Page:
Tuesday, September 3, 2013

Becoming “Interesting”

I talked in the last post about becoming a more complete person - becoming someone others will want to get to know at the gym. My recommendations were focused on learning more about specific aspects of working out. This information can then form the basis of your developing friendships at the gym. Otherwise a gym can be a pretty lonely place.

In addition to developing know how in specific areas so the gym is less intimidating there are a number of things you can do to make the gym more pleasant for those around you – and, by doing so, nicer for yourself. I have put together a series of “Rules” - things I think are important to become someone who stands out in a very positive way.

Rule 1 - Make it a goal, each day, to give one stranger a compliment. Today, an older gent was struggling with chin-ups, but he was getting them. I called out to him at one point that he was doing great with the chin-ups. Initially he clearly didn’t dream I was talking to him. Then he turned, I nodded, gave him a thumbs up, and he realized someone noticed.

Next time he sees me we will nod to each other, and he will know that someone noticed he was there. Which will make it a little nicer for him, and for me, every succeeding day.

2. Apply rule 1 to the folk who are clearly not all that excited about being there - the old guys and gals who are doing their best, but perhaps a little lost in the black-spandex world populated with fit young folk. Make sure they know someone notices their effort and achievements.

3. Make note of people’s progress - and let them know you noticed.

4. Make very sure you do not ever try to get someone to do something just because you can do it. Never taunt someone - “If I can do it - surely you can”. Fastest way I know to get someone to hurt themselves. In fact, I find anymore that the most important thing is to help people understand the risks of new exercises – to keep them from hurting themselves.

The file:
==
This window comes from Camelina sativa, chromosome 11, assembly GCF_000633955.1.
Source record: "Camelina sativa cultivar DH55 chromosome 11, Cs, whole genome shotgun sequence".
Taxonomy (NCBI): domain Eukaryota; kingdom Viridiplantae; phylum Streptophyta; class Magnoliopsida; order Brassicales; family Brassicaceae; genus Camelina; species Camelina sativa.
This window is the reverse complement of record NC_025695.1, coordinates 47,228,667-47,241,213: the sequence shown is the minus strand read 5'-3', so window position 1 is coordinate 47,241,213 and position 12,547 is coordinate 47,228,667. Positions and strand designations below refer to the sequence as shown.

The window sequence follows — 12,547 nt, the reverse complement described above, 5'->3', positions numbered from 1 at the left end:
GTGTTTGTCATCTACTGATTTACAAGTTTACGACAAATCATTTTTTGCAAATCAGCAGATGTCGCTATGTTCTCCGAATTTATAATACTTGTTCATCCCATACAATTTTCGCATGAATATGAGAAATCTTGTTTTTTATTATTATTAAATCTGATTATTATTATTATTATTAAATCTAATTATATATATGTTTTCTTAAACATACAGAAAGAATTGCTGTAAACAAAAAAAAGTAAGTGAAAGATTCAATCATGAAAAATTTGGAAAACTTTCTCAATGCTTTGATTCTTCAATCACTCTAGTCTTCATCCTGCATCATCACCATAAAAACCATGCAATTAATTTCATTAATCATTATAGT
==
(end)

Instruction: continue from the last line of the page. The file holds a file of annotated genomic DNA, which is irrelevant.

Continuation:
5. Don’t let anyone else in your group taunt others. Safety - often protecting others from themselves - is really the most important aspect to working out with others.

6. Don’t brag on your own accomplishments - if you are doing well, folk will notice, and comment.

7. Focus your routine on balance and core, body-weight exercises, and functional strength. It is soooo important as we age that we maintain our ability to live our lives. Bench pressing 325 pounds has nothing to do with functional strength - it has instead something to do with torn rotator cuffs.

A word on functional strength. This is a term that is used to describe the strength to do things we do every day. Walking up stairs, lifting groceries, bending over. As I think about it I realize there are a couple of other functionals – functional joints – being able to walk up stairs without knee and hip pain, and functional balance – being able to recover from a trip rather than going down. Hmmm, will have to develop these ideas in future posts.

More ways to enjoy the gym tomorrow!

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